by Shane Casey, Head of Digital
Innovation is a much-abused word in advertising. However Cannes Lions defines itself as not just an advertising awards, but as a “Festival of Creativity”.
There’s a home (and a category) for every type of creative thinking; from advertising to entertainment, charitable to commercial, analogue to digital. With the best of the best from around the world to choose from, I was intrigued to see how the juries would define “innovation”.
The cynic in me expected to see the latest technologies rolled out as “world firsts”, and there certainly was that in spades. Spotify deployed robot sculptors to immortalise rappers, TD bank created an ad in the blockchain (that literally no-one will ever see) and IBM’s Watson picked up more metal than a scrapyard crane. If something could be 3D scanned, 3D printed or recreated in virtual reality, it was — from Edvard Munch’s paintbrushes to Billy Corgan’s hairless head.
However, it was encouraging to see a clear bias from a lot of the juries toward “real innovation” rather than tokenistic technology. I spent a lot of my time in Cannes at the ‘Inside the Jury Room’ sessions, where jurors would discuss their favourite winners from their category and reveal the main topics of debate and discussion in the jury rooms. The Innovation, Digital Craft, Creative Data and Mobile juries all repeated the same mantra — they were much more interested in the creative application of existing technologies than first-mover uses of new technologies.
For example, with ‘ATMs that Listen’ the CommonWealth Bank in Australia repurposed their network of over 4000 ATMs nationwide to not just handle banking transactions, but also to survey their customers. With over 1.2 million responses to date (second only to the Australian census), Commonwealth Bank have made a powerful business tool out of their existing infrastructure.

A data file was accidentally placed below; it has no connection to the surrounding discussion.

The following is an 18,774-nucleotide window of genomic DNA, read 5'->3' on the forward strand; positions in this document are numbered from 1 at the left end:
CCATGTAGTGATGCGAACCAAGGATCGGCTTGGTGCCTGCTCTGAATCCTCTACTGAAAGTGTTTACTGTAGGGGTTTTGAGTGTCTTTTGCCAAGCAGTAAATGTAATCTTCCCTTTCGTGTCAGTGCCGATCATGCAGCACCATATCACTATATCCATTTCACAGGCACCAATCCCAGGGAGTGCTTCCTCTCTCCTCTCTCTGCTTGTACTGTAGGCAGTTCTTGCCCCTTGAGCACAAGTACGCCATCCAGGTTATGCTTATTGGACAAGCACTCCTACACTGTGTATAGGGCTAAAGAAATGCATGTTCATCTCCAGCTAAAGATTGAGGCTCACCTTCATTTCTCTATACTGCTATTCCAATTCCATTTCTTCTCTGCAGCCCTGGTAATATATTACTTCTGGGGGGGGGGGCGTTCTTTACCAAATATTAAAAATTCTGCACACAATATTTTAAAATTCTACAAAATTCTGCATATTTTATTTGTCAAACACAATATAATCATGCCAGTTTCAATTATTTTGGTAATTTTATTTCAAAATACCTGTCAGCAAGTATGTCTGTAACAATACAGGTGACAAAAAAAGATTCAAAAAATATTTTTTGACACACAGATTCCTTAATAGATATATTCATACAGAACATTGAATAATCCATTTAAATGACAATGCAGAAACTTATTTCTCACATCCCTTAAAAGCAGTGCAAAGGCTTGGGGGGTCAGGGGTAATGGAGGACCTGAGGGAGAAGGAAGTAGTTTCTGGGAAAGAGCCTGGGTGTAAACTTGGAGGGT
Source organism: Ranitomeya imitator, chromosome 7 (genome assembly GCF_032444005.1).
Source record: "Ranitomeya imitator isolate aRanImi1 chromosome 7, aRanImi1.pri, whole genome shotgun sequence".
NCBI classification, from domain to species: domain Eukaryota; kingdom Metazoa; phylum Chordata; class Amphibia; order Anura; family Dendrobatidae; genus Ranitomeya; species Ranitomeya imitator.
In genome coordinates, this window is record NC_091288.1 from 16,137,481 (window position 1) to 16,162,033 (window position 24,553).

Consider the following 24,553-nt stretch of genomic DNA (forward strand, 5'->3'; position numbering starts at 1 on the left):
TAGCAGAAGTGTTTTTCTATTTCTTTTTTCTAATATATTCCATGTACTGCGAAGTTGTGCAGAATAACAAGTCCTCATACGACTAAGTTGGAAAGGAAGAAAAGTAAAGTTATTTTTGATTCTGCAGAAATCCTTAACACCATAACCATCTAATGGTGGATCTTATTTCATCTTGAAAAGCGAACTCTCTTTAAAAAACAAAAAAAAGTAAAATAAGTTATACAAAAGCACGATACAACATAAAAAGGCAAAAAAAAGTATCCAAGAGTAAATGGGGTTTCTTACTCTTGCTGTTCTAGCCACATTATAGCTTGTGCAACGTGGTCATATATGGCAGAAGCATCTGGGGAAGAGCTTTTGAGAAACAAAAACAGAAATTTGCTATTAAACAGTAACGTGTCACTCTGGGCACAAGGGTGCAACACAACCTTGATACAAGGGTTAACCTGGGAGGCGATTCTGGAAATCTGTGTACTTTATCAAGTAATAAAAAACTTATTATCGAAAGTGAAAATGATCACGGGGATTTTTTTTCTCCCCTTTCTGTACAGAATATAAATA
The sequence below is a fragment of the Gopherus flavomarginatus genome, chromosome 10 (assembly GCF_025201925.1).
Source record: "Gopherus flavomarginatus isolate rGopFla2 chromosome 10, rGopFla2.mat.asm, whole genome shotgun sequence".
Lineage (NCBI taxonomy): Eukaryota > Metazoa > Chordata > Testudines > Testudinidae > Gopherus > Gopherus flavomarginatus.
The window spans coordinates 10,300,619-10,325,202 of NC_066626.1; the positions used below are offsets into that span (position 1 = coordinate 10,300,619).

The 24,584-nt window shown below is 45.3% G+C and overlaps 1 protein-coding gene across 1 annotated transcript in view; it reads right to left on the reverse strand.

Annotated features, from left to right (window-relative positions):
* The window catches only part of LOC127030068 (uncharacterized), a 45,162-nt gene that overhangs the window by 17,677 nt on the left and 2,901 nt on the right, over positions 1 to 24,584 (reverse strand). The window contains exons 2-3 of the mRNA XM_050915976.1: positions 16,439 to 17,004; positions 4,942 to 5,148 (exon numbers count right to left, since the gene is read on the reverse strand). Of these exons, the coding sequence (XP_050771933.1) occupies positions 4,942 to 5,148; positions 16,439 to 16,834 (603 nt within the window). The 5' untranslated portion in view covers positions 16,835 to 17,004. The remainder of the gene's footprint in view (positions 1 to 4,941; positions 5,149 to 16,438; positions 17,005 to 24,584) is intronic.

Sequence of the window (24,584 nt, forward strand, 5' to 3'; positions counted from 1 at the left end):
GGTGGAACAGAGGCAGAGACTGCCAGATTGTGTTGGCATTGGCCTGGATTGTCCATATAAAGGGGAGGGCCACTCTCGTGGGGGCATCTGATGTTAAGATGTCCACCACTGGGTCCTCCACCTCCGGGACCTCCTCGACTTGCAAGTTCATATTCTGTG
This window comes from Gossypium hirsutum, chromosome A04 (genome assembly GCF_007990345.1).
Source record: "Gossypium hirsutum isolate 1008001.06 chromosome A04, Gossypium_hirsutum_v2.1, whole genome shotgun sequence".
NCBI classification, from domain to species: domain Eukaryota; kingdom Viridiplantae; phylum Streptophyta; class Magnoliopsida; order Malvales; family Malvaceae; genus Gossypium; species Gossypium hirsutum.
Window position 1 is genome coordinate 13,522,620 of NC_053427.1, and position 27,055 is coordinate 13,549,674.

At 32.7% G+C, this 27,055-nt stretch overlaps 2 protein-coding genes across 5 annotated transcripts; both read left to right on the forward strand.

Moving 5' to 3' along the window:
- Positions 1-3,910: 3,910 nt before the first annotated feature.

Similarly, the Digital Craft jury raved about ‘Touching Masterpieces’ that employed haptic gloves, around since the 90s, to enable the blind to ‘see’ sculptural masterpieces at the National Gallery in Prague. While badged as the ‘World’s first VR experience for the blind’ its charm and innovation still lay in an unconventional use of long-standing tech.
Even the simple poster, the last thing you’d expect in Innovation categories, was reinvented as ‘The Dissolving Posters’ to combat the spread of Zika and Dengue fever in the Brazilian favelas. Made of rice paper, they’d dissolve in the rain and distribute a powerful insecticide to kill mosquito larvae before they even mature.
And possibly my favourite piece of work, ‘My Line’, for the Colombian Ministry of Communications and Information, brought free access to Google to Colombia’s poorest and remotest areas via the phone. They created a toll-free number (‘6000913’, think about it…) that Colombians could call from their phones. Their search queries and results were handled in real-time by Google’s voice assistant. For a country with severely limited internet access, it suddenly gave access to Google’s wealth of information to 99.3% of the population. Such an ingeniously simple repurposing of the phone that the juries had to spend a long time ensuring it hadn’t been done before.
The approach of assigning new tasks to readily available tools, technologies and objects around us was a real inspiration to me. We’re surrounded by things that we assume to only have the predefined purpose we’re accustomed to. If we can challenge our own preconceptions of the functional limitations of our surroundings or organisations, we have everything we need to deliver real world innovation… without a huge R&D budget.
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by Rory Hamilton, Executive Creative Director